2. what is the difference between rapid and regular yeast in terms of the organism?

              6 Replies
              1. re: Cebca

                i think the organism is the same. instant yeast is more porous and absorbs water faster so it gets down to business faster

                1. re: silverhawk

                  So . . . how is that possible? How do they treat the yeast to make it more porous, but still alive?

                  1. re: silverhawk

                    Sounds good but not really the reason. Instant yeast has a greater density of active yeast cells for the same weight measurement than active dry or fresh yeast. The key to natural yeast is to use the least amount possible to get the job done as the fermentation of yeast adds a flavor to the end product. Instant yeast is popular because you can use very small amounts and achieve the desired fermentation with less yeast.

                    1. re: Den

                      So then what is taking up the rest of the weight in regular yeast if it isn't active yeast cells?

                      sorry to keep asking but I'm really trying to get to the bottom of this.

                      1. re: Cebca

                        I believe it is essentially moisture as instant and active dry yeasts are just dried yeast "cream".

                      2. re: Den

                        before dismissing the "water" answer check shirley corriher's book, <bake wise.>
                        she's often right and i'd guess she's right here as well.

                  2. i'm interested to hear what people have to say about this. i've always picked up "whatever" cause i didn't know the difference. if only we have enough mouths in the house, i can bake two loafs and compare... =)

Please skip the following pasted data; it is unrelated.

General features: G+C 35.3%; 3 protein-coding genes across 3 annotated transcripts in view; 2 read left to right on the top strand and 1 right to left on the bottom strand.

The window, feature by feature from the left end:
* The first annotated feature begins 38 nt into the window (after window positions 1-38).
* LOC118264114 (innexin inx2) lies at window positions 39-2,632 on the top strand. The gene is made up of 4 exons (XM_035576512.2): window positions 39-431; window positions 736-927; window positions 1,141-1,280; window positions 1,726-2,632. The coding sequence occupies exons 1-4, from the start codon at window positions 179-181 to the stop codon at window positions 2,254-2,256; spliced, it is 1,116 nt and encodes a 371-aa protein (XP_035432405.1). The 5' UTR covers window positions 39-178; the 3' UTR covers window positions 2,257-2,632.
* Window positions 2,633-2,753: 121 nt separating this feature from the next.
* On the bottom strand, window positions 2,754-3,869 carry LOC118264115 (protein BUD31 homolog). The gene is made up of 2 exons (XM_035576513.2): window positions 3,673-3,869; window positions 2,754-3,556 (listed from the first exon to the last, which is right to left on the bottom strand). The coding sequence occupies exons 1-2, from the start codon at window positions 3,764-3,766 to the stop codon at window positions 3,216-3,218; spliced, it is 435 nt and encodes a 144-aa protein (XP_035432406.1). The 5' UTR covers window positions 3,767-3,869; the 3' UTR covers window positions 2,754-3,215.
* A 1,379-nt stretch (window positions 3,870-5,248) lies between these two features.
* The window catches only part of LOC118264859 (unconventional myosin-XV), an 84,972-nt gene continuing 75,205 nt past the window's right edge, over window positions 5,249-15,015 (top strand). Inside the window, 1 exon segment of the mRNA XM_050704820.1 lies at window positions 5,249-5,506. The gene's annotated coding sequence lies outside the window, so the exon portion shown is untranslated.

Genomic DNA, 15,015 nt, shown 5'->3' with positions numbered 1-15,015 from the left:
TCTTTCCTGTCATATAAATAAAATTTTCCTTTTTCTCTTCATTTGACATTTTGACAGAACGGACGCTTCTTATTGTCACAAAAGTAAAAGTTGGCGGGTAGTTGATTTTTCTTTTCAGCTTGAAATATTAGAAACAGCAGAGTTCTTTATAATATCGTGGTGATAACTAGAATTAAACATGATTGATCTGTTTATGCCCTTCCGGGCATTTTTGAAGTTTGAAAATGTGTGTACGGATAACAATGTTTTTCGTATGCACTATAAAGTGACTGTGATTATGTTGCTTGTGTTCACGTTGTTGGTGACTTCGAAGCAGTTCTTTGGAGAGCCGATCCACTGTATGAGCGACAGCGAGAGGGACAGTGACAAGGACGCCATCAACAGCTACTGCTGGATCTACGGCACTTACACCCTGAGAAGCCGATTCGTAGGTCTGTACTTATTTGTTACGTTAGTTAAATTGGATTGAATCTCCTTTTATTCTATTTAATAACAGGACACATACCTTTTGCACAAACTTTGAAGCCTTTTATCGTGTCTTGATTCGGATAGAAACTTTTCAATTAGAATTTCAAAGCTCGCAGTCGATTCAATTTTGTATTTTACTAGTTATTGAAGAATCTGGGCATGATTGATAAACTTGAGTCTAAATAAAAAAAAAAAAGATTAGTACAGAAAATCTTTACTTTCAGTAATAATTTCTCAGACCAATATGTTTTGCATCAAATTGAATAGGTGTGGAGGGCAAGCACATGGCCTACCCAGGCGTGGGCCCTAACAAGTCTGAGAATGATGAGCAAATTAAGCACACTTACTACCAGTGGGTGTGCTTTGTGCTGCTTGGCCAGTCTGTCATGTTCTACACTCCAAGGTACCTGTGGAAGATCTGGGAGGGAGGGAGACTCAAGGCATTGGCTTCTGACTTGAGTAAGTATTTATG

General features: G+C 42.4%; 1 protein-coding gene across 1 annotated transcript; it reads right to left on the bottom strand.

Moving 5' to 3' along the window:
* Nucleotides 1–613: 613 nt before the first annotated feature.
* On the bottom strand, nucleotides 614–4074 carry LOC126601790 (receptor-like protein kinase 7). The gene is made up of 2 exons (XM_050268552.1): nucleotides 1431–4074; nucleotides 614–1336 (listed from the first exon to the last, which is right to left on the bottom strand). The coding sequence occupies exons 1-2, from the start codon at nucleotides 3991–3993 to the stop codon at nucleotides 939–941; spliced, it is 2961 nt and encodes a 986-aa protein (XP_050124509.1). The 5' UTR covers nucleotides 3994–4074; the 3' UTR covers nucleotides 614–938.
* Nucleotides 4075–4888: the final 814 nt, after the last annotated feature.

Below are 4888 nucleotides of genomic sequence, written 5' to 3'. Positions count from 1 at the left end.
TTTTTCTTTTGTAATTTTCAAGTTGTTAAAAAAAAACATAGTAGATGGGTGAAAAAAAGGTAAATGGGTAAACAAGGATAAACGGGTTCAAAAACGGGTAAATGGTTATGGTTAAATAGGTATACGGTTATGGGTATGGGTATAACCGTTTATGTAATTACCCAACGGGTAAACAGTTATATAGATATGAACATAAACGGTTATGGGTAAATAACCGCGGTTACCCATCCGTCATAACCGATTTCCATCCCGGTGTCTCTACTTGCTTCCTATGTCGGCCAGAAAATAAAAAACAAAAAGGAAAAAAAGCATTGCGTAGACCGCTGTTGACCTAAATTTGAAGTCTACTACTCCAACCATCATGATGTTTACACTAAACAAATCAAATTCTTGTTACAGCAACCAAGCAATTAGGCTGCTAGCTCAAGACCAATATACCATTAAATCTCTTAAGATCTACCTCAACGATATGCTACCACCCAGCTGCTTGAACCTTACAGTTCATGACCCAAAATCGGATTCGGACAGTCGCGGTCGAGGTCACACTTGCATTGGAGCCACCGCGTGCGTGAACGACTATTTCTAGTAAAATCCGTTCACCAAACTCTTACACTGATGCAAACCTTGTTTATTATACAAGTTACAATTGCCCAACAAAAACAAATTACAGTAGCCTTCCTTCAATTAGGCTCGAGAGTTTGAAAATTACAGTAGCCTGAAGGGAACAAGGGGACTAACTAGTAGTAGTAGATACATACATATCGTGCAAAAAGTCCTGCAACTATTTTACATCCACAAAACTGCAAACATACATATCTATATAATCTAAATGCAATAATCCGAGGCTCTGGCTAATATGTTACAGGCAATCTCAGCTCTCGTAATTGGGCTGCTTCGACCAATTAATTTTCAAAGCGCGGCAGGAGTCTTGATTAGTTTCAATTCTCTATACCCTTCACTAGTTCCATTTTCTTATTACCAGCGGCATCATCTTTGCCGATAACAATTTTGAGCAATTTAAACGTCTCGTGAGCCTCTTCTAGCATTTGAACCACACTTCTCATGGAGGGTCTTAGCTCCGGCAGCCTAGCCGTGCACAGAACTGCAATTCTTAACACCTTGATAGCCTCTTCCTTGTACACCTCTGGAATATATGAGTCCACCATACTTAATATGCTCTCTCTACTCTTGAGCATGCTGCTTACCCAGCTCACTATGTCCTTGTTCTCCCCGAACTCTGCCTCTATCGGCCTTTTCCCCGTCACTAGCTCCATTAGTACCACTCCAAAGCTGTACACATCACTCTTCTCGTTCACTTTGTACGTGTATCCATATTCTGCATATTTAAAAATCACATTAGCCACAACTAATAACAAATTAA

are you guys referring to biga or "pre-ferment" that sits overnight for some rustic loafs? or just regular sandwich or rolls that rises in room temp then kept in the fridge on the 1st rise? second rise in room temp with forming..

                    i've always thought if i rest or rise the dough out too long - or if i went out and forgot, the dough would develop a off-yeasty smell.

                    at this rate, who's making bread tonite? =)

                    7 Replies
                    1. re: jeniyo

                      If you're keeping the dough for a longer time, you can keep in the refrigerator so it doesn't rise too much. With the biga/sponge/etc. you leave it out of the refrigerator (but can also do it in for longer) . Essentially, the refrigerator just slows the rise and lets it develop flavor. If Father Kitchen were around, he could give the details. I'm making bread tonight--braided sandwich bread w/ salume and asiago cheese.:-) But, I didn't rise the dough overnight, just made it earlier today.

                      1. re: chowser

                        Pictures of the bread, please! It sounds right up my alley!

                        1. re: Katie Nell

                          Okay, but I'm a terrible photographer. I was careless at the bottom and the last braid came undone. Okay, it didn't work. Let me play with it more.

                            1. re: chowser

                              I think it looks really good! Yum!

                              1. re: Katie Nell

                                ohh... can you share the recipe!? that looks like fun!

                                1. re: jeniyo

                                  You can use your favorite dough. With that one, I used Best Recipe's sandwich bread, only using some white whole wheat and molasses for color/sugar. I can post if you want. Roll/stretch it out to a rectangle. Lay cold cuts in the center third. Cut diagonal snips (with scissors is easiest), same number on each side and just bring towards center. Brush milk, cream or egg on it and sprinkle your favorite spices (I used oregano w/ salume and asiago cheese). Bake at 350 for about 25-30 minutes until it reaches 190 degrees. I love it for picnics, skiing, etc. and it's dinner tonight since we don't get home until close to 9pm.